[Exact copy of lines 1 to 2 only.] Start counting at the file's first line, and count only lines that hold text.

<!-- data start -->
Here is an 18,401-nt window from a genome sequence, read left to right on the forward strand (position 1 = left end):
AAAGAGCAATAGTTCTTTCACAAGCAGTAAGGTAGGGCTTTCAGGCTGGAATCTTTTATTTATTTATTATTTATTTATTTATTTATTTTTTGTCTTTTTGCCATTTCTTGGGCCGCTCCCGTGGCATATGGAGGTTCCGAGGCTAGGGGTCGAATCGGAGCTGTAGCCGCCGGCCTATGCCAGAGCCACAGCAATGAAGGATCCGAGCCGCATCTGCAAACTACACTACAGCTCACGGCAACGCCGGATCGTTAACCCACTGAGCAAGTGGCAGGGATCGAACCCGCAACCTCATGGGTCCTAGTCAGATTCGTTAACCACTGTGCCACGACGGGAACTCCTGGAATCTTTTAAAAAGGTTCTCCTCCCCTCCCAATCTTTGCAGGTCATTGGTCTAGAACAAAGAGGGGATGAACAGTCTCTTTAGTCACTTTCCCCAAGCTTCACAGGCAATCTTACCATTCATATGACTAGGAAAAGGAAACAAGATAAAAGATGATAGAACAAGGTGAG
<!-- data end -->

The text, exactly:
Here is an 18,401-nt window from a genome sequence, read left to right on the forward strand (position 1 = left end):
AAAGAGCAATAGTTCTTTCACAAGCAGTAAGGTAGGGCTTTCAGGCTGGAATCTTTTATTTATTTATTATTTATTTATTTATTTATTTTTTGTCTTTTTGCCATTTCTTGGGCCGCTCCCGTGGCATATGGAGGTTCCGAGGCTAGGGGTCGAATCGGAGCTGTAGCCGCCGGCCTATGCCAGAGCCACAGCAATGAAGGATCCGAGCCGCATCTGCAAACTACACTACAGCTCACGGCAACGCCGGATCGTTAACCCACTGAGCAAGTGGCAGGGATCGAACCCGCAACCTCATGGGTCCTAGTCAGATTCGTTAACCACTGTGCCACGACGGGAACTCCTGGAATCTTTTAAAAAGGTTCTCCTCCCCTCCCAATCTTTGCAGGTCATTGGTCTAGAACAAAGAGGGGATGAACAGTCTCTTTAGTCACTTTCCCCAAGCTTCACAGGCAATCTTACCATTCATATGACTAGGAAAAGGAAACAAGATAAAAGATGATAGAACAAGGTGAG